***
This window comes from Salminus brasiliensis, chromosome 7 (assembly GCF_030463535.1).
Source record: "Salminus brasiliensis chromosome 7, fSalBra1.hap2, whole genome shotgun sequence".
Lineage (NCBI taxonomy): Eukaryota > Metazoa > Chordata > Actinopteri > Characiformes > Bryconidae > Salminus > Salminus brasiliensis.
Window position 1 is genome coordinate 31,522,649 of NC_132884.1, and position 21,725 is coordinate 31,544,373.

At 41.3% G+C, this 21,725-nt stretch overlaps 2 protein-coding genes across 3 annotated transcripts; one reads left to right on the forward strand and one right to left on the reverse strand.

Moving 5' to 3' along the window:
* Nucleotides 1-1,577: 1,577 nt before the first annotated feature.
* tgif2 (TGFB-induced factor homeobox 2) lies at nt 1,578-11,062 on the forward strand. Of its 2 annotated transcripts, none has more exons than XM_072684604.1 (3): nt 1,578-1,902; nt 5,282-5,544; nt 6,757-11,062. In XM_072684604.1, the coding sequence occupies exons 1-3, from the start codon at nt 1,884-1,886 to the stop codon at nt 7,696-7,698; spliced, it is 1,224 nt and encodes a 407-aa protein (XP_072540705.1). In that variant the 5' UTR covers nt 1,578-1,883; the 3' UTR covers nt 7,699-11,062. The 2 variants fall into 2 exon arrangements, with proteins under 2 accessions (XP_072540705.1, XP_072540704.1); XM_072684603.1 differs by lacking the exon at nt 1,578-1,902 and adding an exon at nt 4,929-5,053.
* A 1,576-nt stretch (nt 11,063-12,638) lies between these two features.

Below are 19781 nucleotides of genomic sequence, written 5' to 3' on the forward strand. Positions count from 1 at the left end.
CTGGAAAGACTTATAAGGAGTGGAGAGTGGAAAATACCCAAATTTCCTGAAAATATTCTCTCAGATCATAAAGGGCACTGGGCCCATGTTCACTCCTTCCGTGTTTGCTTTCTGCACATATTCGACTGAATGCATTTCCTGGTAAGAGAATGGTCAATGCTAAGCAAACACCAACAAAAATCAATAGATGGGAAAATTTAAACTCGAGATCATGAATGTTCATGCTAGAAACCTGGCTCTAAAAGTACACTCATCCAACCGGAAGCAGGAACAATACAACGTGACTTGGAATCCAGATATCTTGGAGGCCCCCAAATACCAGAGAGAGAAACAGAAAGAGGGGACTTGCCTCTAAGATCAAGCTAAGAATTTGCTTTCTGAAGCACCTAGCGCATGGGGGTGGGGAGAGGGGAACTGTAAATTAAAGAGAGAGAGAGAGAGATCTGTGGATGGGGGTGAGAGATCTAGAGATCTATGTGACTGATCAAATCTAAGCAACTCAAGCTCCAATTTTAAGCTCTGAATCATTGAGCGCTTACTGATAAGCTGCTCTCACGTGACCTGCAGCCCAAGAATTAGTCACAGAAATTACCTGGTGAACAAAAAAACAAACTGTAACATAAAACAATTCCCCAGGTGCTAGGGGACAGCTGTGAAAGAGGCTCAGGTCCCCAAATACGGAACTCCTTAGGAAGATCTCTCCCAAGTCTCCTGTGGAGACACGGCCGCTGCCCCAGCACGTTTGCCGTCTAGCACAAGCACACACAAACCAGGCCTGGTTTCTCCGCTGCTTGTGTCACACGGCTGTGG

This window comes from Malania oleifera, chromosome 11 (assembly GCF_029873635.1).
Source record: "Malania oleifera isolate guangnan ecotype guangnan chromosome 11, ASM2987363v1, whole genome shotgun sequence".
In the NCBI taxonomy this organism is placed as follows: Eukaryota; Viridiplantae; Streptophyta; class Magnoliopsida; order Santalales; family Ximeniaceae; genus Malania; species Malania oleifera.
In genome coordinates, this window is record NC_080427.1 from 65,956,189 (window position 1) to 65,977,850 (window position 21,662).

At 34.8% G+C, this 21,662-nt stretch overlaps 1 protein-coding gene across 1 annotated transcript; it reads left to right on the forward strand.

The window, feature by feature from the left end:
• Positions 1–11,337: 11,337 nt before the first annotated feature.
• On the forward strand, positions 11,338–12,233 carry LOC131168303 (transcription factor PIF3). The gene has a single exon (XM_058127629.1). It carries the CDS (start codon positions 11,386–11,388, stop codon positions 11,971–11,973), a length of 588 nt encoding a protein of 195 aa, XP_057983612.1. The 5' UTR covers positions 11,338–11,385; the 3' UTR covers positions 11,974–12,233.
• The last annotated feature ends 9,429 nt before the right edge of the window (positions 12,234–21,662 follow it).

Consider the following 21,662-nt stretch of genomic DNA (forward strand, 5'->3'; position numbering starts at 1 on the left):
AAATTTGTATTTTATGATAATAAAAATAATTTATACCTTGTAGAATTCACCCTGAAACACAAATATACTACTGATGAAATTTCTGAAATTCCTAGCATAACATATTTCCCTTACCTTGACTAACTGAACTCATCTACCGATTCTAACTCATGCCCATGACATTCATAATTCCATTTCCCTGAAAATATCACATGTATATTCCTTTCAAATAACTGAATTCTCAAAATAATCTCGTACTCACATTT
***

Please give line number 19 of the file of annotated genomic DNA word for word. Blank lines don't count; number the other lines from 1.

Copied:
• On the forward strand, positions 11,338–12,233 carry LOC131168303 (transcription factor PIF3). The gene has a single exon (XM_058127629.1). It carries the CDS (start codon positions 11,386–11,388, stop codon positions 11,971–11,973), a length of 588 nt encoding a protein of 195 aa, XP_057983612.1. The 5' UTR covers positions 11,338–11,385; the 3' UTR covers positions 11,974–12,233.